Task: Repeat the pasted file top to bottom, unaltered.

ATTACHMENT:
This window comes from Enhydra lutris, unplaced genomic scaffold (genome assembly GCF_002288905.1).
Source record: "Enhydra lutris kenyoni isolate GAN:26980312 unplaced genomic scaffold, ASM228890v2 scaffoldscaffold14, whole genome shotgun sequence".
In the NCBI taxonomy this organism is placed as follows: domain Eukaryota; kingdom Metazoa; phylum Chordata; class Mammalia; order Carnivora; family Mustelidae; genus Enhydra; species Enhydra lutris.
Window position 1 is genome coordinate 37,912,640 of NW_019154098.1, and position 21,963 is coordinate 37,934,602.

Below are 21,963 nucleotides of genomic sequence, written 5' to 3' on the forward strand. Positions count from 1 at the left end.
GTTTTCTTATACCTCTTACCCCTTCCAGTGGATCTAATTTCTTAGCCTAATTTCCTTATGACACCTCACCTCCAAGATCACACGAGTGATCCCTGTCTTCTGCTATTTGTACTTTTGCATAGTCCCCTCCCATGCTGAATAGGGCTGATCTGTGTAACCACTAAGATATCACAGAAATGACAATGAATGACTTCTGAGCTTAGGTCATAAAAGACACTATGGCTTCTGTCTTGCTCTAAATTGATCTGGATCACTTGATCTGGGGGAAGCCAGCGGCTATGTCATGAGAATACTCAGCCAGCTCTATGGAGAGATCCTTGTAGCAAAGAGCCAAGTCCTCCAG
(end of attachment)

This window comes from Enhydra lutris, unplaced genomic scaffold (genome assembly GCF_002288905.1).
Source record: "Enhydra lutris kenyoni isolate GAN:26980312 unplaced genomic scaffold, ASM228890v2 scaffoldscaffold14, whole genome shotgun sequence".
In the NCBI taxonomy this organism is placed as follows: domain Eukaryota; kingdom Metazoa; phylum Chordata; class Mammalia; order Carnivora; family Mustelidae; genus Enhydra; species Enhydra lutris.
Window position 1 is genome coordinate 37,912,640 of NW_019154098.1, and position 21,963 is coordinate 37,934,602.

Below are 21,963 nucleotides of genomic sequence, written 5' to 3' on the forward strand. Positions count from 1 at the left end.
GTTTTCTTATACCTCTTACCCCTTCCAGTGGATCTAATTTCTTAGCCTAATTTCCTTATGACACCTCACCTCCAAGATCACACGAGTGATCCCTGTCTTCTGCTATTTGTACTTTTGCATAGTCCCCTCCCATGCTGAATAGGGCTGATCTGTGTAACCACTAAGATATCACAGAAATGACAATGAATGACTTCTGAGCTTAGGTCATAAAAGACACTATGGCTTCTGTCTTGCTCTAAATTGATCTGGATCACTTGATCTGGGGGAAGCCAGCGGCTATGTCATGAGAATACTCAGCCAGCTCTATGGAGAGATCCTTGTAGCAAAGAGCCAAGTCCTCCAG